Indications for Bilobed Flap Repair
The are various indications for the bilobed flap. It is both patient, defect-size and surgeon-dependent.
The following are some general guidelines in relation to nose reconstruction8.
- Small to medium-sized cutaneous defects (0.5 to 1.5 cm)
- In the region of the inferior nose including nasal tip and ala.
- Defects should be more than 1 cm away from the nostril margin.
Interestingly, it also has a role in other areas of the body. For example, reconstruction post-resection of synovial cysts of the DIPJ. This can be read below.
How to Design a Bilobed Flap
The geometry of the bilobed flap can be difficult to design. This is because of the measurements, the contour changes of the nose, and also the fear of it not coming together! P'Fella has created this 3-2-1 mnemonic for bilobed flaps below.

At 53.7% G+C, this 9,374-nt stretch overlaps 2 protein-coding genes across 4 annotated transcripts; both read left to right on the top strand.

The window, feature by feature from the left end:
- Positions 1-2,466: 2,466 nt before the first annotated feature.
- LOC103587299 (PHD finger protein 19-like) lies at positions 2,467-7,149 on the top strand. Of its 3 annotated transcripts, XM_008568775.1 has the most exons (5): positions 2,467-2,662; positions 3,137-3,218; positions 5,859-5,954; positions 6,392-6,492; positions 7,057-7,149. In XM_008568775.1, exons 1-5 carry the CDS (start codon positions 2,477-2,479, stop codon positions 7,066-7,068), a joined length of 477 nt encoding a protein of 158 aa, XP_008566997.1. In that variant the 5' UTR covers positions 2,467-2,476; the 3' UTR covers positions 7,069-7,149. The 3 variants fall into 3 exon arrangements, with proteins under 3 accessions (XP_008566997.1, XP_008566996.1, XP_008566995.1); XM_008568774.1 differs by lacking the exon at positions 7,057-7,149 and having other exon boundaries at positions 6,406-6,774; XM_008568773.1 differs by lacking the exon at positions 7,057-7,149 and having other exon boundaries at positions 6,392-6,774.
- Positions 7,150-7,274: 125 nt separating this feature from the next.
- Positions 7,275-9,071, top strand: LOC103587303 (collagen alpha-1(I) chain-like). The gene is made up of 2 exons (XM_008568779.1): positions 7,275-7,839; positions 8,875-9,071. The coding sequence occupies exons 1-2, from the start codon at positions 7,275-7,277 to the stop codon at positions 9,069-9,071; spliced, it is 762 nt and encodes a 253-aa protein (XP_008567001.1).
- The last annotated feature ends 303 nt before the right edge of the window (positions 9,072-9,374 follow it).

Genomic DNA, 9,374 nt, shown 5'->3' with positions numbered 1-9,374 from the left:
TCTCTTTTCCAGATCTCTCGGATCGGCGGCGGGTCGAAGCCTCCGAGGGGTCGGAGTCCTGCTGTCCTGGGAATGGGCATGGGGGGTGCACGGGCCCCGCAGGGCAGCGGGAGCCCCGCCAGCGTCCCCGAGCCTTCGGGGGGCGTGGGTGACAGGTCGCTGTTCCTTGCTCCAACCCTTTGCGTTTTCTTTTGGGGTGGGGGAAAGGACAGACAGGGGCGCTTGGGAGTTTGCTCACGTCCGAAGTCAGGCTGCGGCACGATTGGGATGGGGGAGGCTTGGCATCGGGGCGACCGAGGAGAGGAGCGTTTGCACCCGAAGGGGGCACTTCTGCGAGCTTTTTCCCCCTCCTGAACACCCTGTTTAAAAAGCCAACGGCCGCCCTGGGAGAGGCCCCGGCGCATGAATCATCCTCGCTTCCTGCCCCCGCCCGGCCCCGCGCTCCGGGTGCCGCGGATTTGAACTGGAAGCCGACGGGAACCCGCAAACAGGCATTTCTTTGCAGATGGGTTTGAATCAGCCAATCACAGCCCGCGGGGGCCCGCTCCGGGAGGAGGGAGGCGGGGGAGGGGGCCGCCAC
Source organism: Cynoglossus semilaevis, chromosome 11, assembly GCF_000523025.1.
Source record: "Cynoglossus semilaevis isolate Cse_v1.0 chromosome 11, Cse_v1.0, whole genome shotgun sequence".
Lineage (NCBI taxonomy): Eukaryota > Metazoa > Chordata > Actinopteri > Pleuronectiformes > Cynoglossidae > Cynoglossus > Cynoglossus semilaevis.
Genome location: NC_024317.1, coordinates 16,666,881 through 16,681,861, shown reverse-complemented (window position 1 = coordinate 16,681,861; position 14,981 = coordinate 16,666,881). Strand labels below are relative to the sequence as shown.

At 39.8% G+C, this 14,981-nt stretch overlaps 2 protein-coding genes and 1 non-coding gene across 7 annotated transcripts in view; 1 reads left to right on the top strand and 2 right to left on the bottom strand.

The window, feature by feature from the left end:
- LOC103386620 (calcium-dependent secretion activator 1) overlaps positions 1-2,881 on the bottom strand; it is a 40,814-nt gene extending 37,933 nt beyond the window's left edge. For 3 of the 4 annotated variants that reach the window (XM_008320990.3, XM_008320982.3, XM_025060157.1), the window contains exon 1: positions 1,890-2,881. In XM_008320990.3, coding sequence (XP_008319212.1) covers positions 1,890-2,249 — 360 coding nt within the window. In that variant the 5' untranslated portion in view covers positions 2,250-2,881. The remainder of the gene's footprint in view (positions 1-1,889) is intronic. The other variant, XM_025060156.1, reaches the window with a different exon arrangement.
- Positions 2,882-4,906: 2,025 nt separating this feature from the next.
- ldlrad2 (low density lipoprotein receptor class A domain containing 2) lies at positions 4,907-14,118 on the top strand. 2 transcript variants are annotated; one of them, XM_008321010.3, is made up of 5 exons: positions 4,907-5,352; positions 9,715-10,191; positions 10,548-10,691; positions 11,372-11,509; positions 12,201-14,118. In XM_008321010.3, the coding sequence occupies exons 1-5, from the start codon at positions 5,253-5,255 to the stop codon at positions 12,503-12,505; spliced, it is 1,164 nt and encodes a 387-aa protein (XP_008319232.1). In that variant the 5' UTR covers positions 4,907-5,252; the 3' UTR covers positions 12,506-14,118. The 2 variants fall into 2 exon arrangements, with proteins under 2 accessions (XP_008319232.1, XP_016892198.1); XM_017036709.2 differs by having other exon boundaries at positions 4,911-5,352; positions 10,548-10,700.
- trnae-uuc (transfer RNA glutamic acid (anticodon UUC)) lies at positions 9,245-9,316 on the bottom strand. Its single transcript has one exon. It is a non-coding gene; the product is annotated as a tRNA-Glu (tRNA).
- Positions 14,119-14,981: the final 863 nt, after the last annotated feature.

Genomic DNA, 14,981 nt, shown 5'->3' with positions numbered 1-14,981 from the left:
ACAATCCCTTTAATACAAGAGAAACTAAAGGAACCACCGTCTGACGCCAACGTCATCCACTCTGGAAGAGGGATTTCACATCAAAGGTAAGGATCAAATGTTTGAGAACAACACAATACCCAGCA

The 3-2-1 Mnemonic
To simplify the geometry of the bilobed flap, just remember 3-2-1.
- 3 measurements: r, 2r, 3r
- 2 angles at 45-degrees
- 1 pivot point
By knowing these 3 steps, you have the foundation of how to draw a bilobed flap. This 3-2-1 rule is similar to Z-plasty design also. This is illustrated in the picture below.
Steps to Designing Bilobed Flap
The following is a list of key landmarks required in a successful bilobed flap. This helps understand the geometry of the illustration above. Surgeons can raise this flap in a subcutaneous, submuscular, or periosteal plan. Variations do exist.
1. Defect Size
- This is the area that needs to be filled by the bilobed flap.
- The radius/diameter of the defect is the key to all future measurements.
2. Pivot Point
- A distance from the defect is equal to the radius' defect.
- The farther the pivot point is away from the defect, the larger the flap.
3. Lobule A
- At a 45-degree angle, the concentric circle is drawn at the same diameter and distance as the defect.
4. Lobule B
- At a 90-degree angle from the pivot point.
- This skin is often more mobile, so can be slightly smaller or in a more triangular fashion.
- A dog-ear excision is marked from the defect to the pivot point
- This creates space for the flap to rotate and advance.